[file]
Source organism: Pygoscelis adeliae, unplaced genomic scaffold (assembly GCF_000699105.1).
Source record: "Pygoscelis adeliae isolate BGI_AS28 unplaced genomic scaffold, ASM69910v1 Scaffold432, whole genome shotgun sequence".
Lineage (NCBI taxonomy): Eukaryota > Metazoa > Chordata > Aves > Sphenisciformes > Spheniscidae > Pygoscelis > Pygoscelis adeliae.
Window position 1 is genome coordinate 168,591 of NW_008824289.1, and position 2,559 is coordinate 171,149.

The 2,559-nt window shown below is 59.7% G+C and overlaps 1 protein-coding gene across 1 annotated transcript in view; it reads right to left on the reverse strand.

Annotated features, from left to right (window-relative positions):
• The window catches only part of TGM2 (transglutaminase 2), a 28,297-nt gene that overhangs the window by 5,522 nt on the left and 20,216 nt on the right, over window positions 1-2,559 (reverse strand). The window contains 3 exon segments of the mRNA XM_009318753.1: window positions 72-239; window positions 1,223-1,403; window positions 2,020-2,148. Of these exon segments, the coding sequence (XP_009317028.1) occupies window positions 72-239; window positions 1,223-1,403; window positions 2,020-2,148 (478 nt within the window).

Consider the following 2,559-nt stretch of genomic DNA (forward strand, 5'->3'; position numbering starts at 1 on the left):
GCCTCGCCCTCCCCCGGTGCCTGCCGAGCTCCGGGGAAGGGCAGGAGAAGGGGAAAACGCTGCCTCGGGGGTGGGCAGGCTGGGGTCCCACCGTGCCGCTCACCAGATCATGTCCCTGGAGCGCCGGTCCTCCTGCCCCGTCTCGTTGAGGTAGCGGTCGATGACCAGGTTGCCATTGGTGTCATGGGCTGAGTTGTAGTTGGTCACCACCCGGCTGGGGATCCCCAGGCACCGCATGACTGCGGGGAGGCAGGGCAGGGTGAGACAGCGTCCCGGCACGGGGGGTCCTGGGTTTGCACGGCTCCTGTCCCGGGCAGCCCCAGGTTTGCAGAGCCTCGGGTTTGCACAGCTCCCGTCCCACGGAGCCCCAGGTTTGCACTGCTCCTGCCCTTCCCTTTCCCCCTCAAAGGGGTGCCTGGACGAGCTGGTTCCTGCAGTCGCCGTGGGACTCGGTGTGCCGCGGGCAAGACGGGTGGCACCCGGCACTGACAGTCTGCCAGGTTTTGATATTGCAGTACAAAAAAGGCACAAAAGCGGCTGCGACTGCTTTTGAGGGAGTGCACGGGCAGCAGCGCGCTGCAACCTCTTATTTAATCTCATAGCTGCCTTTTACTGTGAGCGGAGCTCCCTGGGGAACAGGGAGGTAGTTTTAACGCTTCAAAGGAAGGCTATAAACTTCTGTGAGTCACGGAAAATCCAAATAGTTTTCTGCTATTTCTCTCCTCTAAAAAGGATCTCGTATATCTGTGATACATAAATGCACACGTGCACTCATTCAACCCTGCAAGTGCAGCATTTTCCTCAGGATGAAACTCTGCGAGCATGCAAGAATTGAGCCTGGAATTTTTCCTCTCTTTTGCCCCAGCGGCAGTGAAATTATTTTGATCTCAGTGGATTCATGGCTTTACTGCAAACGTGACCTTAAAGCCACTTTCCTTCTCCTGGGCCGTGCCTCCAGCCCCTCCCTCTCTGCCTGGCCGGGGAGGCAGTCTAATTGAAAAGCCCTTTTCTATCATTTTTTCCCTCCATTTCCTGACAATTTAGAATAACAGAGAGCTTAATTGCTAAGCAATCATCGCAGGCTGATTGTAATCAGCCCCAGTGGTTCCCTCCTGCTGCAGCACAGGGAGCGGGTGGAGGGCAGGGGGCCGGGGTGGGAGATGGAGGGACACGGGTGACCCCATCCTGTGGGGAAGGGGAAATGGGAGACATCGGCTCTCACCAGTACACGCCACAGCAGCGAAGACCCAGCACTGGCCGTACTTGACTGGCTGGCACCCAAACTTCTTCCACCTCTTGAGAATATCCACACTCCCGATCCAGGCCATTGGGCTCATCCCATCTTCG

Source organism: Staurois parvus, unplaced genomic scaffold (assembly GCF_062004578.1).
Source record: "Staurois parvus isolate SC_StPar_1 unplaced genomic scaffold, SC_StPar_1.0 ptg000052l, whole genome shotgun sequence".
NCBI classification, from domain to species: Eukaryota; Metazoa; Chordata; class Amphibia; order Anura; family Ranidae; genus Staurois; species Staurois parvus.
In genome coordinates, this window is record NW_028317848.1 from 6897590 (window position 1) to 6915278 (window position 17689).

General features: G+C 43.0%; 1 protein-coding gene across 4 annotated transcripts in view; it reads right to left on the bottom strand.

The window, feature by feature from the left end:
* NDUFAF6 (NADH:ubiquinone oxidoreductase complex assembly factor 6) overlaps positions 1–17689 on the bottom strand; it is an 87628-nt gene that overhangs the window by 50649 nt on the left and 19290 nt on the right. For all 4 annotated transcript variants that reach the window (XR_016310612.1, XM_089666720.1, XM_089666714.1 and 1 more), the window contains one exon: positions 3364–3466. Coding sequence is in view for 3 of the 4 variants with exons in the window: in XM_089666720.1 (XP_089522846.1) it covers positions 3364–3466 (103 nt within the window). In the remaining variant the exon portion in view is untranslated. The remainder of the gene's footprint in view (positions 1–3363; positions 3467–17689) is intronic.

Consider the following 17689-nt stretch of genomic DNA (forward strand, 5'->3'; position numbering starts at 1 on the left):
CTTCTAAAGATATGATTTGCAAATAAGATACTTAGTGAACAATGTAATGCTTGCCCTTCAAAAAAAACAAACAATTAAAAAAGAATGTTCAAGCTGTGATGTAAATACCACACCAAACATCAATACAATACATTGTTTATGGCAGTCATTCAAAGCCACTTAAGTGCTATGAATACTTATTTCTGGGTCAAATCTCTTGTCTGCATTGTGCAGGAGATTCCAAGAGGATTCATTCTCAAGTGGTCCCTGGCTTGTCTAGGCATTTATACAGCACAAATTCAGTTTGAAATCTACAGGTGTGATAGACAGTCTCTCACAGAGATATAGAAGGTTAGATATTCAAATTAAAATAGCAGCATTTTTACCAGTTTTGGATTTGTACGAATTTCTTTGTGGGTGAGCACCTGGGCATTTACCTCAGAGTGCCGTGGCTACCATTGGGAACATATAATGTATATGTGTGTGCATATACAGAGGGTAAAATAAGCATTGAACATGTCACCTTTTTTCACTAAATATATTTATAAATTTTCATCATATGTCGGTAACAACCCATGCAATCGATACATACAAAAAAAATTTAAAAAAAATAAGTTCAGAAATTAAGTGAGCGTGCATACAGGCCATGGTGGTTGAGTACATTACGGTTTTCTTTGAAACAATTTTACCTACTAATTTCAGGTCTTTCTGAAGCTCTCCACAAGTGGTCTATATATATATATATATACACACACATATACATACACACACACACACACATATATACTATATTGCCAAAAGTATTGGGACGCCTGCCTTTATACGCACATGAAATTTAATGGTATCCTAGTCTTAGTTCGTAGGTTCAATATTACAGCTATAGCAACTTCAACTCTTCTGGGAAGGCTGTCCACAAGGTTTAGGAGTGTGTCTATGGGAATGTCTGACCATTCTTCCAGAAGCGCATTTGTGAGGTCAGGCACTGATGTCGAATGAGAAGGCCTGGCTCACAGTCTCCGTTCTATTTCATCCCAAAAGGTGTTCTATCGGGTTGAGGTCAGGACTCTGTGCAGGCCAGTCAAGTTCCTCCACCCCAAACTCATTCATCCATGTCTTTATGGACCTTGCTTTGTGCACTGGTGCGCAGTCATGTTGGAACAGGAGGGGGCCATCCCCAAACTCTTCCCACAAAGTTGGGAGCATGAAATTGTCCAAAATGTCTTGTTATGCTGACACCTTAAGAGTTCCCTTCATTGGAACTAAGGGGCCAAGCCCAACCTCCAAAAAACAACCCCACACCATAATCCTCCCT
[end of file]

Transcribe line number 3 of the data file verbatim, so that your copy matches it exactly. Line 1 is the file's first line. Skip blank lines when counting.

Lineage (NCBI taxonomy): Eukaryota > Metazoa > Chordata > Aves > Sphenisciformes > Spheniscidae > Pygoscelis > Pygoscelis adeliae.